The thing about FatELF is that I was completely blindsided by the reaction I got to it. It's not a big change in the first place, and didn't disrupt existing systems at all, but added an interesting piece of functionality for almost zero cost. I was well-researched on the topic, built a lot of it upfront, and even had a whole proof-of-concept virtual machine ready to download. I didn't want to look like a n00b when I showed up to make my pitch, because it's the Linux kernel, and this is the Big League.
But man, I encountered some hostility. It was weird, it was like being in junior high school again and getting picked on by the cool kids in the lunch room.
Maybe I'm just sore about it; people can judge for themselves from the mailing list archives.
I have a whole list of things, like FatELF, that I'd like to build someday. Make the Linux system better in various ways. FatELF just seemed like a good place to start. But I walked away from that failure thinking, "why would I want to cooperate with these people?" I considered moving to Mac OS X full time. Eventually I calmed down and adjusted my list to prioritize things that didn't need patches to other projects.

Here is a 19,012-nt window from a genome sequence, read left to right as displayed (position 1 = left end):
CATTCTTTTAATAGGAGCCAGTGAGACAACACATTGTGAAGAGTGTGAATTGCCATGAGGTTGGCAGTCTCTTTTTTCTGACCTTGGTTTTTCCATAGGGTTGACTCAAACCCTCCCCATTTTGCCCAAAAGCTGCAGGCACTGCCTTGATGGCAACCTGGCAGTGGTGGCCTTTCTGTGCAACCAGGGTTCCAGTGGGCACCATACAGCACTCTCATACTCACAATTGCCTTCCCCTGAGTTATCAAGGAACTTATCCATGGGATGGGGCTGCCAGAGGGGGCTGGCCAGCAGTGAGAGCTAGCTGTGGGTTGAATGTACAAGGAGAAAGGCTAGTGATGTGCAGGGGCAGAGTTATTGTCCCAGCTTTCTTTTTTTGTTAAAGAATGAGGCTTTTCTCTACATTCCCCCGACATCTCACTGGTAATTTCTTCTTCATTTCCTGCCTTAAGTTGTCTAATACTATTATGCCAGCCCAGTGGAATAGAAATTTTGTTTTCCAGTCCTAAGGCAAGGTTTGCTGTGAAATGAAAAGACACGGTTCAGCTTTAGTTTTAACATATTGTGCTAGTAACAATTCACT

So Sam Lantinga is working for Valve, and Valve is using his SDL library for their games. This is great. One of the things they wanted to work better is fullscreen games. Right now it's sort of a mess. The application takes over the screen, changes the resolution, and maybe crashes, leaving your desktop mangled, or maybe cleans up and leaves all your windows crunched down. The problem is the wrong thing is in charge of the resolution change.